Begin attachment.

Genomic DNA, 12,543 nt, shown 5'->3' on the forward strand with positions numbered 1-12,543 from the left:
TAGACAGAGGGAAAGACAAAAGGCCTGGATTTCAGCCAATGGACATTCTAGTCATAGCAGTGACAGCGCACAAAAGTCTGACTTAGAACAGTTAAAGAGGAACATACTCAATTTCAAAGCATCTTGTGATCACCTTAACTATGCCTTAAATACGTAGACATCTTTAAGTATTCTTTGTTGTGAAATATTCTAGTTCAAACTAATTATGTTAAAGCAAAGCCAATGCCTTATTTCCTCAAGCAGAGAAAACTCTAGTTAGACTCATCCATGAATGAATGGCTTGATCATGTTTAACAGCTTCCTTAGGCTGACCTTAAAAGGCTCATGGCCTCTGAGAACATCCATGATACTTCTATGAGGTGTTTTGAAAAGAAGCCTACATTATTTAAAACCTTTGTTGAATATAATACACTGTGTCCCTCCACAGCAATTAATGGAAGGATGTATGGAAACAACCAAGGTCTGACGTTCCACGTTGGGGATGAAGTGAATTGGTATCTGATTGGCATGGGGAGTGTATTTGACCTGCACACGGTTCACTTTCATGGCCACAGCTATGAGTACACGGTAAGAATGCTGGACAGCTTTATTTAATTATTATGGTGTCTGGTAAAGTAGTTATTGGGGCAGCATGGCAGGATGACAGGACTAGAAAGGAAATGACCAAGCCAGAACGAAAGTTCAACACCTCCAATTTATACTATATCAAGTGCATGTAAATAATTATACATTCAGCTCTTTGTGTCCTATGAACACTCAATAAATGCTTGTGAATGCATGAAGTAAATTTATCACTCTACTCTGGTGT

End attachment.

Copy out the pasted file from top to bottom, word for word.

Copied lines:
Genomic DNA, 12,543 nt, shown 5'->3' on the forward strand with positions numbered 1-12,543 from the left:
TAGACAGAGGGAAAGACAAAAGGCCTGGATTTCAGCCAATGGACATTCTAGTCATAGCAGTGACAGCGCACAAAAGTCTGACTTAGAACAGTTAAAGAGGAACATACTCAATTTCAAAGCATCTTGTGATCACCTTAACTATGCCTTAAATACGTAGACATCTTTAAGTATTCTTTGTTGTGAAATATTCTAGTTCAAACTAATTATGTTAAAGCAAAGCCAATGCCTTATTTCCTCAAGCAGAGAAAACTCTAGTTAGACTCATCCATGAATGAATGGCTTGATCATGTTTAACAGCTTCCTTAGGCTGACCTTAAAAGGCTCATGGCCTCTGAGAACATCCATGATACTTCTATGAGGTGTTTTGAAAAGAAGCCTACATTATTTAAAACCTTTGTTGAATATAATACACTGTGTCCCTCCACAGCAATTAATGGAAGGATGTATGGAAACAACCAAGGTCTGACGTTCCACGTTGGGGATGAAGTGAATTGGTATCTGATTGGCATGGGGAGTGTATTTGACCTGCACACGGTTCACTTTCATGGCCACAGCTATGAGTACACGGTAAGAATGCTGGACAGCTTTATTTAATTATTATGGTGTCTGGTAAAGTAGTTATTGGGGCAGCATGGCAGGATGACAGGACTAGAAAGGAAATGACCAAGCCAGAACGAAAGTTCAACACCTCCAATTTATACTATATCAAGTGCATGTAAATAATTATACATTCAGCTCTTTGTGTCCTATGAACACTCAATAAATGCTTGTGAATGCATGAAGTAAATTTATCACTCTACTCTGGTGT